Most of my clients want to file a Chapter 7 bankruptcy. After all, the complete debt relief that a Chapter 7 can provide seems more desirable than the payment plan that a Chapter 13 provides. However, the new bankruptcy law enacted in 2005 requires a means test which involves an analysis of a debtor’s income for 6 months. This income is compared to the median income for the state. A debtor’s income is analyzed based on the number of people in the household. If the income is lower than the median income, then it is presumed that the debtor qualifies for a Chapter 7 although the court will still look at whether it appears that there is extra income available to pay creditors.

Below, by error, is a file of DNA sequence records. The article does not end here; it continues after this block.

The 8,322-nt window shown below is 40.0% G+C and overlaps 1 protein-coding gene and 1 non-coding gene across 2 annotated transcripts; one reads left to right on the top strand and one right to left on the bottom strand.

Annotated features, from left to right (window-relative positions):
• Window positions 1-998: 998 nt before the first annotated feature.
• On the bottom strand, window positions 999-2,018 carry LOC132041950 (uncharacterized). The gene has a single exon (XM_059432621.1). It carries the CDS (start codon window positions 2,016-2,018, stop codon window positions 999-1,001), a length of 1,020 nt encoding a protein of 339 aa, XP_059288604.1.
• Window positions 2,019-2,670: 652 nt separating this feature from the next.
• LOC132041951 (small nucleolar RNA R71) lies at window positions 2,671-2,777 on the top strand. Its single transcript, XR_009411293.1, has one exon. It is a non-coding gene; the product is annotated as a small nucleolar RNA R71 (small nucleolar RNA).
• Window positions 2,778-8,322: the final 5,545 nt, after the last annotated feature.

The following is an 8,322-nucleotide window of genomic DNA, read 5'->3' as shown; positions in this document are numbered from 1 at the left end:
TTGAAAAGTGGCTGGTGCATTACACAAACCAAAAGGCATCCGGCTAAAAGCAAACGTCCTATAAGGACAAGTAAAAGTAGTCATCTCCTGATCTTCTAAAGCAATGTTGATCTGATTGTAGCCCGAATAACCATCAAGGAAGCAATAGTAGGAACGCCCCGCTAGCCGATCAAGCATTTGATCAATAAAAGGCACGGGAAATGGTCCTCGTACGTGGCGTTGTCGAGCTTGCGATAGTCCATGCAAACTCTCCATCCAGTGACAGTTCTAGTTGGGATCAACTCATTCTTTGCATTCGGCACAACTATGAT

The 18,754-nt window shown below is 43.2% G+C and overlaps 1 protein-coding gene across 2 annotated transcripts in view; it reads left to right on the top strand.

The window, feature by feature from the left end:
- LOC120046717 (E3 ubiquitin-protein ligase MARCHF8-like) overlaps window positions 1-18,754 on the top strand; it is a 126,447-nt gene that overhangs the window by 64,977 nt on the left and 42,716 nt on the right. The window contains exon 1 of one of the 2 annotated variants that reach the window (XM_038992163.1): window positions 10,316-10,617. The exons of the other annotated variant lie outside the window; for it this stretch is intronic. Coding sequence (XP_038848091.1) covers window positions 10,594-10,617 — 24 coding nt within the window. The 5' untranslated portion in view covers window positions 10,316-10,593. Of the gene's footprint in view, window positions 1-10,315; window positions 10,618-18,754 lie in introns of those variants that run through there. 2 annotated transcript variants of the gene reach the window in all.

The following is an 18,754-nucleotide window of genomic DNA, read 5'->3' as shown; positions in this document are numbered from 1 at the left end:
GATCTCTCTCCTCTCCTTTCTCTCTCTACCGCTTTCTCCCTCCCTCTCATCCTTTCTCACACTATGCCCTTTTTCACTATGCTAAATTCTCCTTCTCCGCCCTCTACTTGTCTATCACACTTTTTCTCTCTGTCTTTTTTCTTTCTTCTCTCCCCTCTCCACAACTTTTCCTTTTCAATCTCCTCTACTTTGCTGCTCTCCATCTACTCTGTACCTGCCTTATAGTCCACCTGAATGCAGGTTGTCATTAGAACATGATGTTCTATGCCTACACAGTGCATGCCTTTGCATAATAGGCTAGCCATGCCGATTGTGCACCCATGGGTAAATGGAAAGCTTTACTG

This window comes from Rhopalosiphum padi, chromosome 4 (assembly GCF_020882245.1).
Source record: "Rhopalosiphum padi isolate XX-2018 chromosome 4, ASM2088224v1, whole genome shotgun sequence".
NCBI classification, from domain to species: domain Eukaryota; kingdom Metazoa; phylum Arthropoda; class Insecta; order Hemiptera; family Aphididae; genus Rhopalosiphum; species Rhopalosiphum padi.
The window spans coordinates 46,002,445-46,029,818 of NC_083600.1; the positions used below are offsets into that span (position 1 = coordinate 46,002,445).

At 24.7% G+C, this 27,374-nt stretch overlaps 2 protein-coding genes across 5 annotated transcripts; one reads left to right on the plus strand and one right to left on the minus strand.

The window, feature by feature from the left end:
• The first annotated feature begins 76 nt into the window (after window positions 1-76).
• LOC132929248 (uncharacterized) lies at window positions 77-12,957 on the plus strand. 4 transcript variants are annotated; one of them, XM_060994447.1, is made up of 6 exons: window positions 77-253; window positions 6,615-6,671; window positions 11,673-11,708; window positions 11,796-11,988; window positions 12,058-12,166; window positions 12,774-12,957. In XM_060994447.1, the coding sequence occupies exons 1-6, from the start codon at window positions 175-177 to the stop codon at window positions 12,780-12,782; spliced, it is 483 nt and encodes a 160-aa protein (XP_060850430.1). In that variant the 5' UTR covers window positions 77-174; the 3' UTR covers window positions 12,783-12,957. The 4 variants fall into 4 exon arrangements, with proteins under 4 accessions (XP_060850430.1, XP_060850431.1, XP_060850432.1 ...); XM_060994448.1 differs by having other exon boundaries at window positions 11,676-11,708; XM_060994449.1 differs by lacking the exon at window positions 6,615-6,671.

Even with income higher than the median, debtors may still be able to file a Chapter 7 bankruptcy. If a debtor no longer earns the higher income due to a job loss or reduced income, then an affidavit can be filed with the court showing that the means test shouldn’t apply. Also, the means test provides additional calculations for higher income debtors to see if they can qualify for a Chapter 7. That’s why it’s important to see an attorney about qualifying for a Chapter 7. There may be ways for a debtor to qualify for a Chapter 7 bankruptcy now or in the future with accurate analysis and planning.